Community calling for federal aid to combat anti-Semitism


Esther Bell

After a pattern of bomb threats at Jewish institutions and the desecration of Jewish cemeteries, community members at a March 2 meeting placed blame on the rhetoric of President Donald Trump.

By Eric Bradach

Bomb threats at Jewish places of worship and organizations and anti-Semitic rhetoric are a national trend that has recently emerged in Chicago. 

At approximately 10 a.m. Feb. 20, the Hyde Park Jewish Community Center, 5200 S. Hyde Park Blvd., received a bomb threat by telephone. Following their protocol, the center contacted the Chicago Police Department and evacuated the building. CPD found the threat to be unsubstantiated, and the center resumed normal activities by noon, according to Addie Goodman, executive vice president of the Jewish Community Centers’ Chicago chapter.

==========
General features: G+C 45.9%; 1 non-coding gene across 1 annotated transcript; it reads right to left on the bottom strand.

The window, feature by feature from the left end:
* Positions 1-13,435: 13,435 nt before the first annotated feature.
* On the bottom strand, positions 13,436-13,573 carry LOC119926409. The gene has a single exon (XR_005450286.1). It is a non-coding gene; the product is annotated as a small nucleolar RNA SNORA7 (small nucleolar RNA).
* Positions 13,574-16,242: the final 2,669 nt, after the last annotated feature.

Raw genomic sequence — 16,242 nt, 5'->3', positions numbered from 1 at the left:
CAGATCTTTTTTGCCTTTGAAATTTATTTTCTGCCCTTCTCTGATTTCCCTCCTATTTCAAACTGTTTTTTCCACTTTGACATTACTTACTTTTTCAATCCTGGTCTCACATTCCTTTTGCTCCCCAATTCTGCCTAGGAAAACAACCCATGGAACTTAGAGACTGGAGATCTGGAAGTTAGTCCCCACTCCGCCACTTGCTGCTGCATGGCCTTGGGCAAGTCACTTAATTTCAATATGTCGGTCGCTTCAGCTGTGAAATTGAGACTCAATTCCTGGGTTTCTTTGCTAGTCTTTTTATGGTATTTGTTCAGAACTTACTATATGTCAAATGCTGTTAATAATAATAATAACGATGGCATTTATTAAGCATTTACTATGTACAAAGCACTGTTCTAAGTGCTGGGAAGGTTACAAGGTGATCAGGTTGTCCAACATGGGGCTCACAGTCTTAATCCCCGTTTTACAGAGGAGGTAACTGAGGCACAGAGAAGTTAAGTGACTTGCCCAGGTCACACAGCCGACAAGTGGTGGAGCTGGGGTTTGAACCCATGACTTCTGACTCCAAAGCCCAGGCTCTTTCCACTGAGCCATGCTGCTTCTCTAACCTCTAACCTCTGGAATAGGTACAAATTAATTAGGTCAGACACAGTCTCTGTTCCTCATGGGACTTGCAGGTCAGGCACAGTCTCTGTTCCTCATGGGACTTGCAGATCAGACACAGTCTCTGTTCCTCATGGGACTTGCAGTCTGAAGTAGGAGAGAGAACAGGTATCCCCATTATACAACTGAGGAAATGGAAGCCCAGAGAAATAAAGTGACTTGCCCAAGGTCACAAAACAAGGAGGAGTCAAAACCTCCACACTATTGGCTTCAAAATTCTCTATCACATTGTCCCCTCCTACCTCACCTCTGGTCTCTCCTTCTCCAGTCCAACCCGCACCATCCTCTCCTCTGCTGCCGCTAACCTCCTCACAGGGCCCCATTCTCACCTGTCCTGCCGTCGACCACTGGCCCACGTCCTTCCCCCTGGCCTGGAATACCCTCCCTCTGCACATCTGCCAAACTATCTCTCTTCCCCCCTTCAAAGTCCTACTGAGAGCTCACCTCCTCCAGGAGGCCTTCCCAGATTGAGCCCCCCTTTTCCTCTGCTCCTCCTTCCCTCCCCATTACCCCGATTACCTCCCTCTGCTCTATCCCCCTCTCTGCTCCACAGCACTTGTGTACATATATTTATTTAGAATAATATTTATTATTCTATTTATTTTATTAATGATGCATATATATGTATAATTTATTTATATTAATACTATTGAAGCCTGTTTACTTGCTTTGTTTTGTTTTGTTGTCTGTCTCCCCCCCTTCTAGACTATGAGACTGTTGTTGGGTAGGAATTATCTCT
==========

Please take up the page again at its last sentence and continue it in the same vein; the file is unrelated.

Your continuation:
Even though law enforcement found the threats noncredible, they should still be taken seriously, said Lonnie Nasatir, upper Midwest regional director for the Anti-Defamation League. ADL received bomb threats at its national office in New York City Feb. 22 and San Francisco location Feb. 27, he added. 

The threats come on the heels of desecration of Jewish cemeteries over the past two weeks in St. Louis, Philadelphia and Rochester, New York.

Juan Thompson, a former reporter for The Intercept, was arrested in St. Louis and charged with one count of cyberstalking a woman he had dated and making eight bomb threats in her name to the JCC and ADL, according to a March 3 FBI report.

“It has been a very difficult couple of weeks as [the bomb threats] seem to continue,” Nasatir said. “We’re now at 122 bomb threats as of [March 1] at 96 [Jewish] institutions.”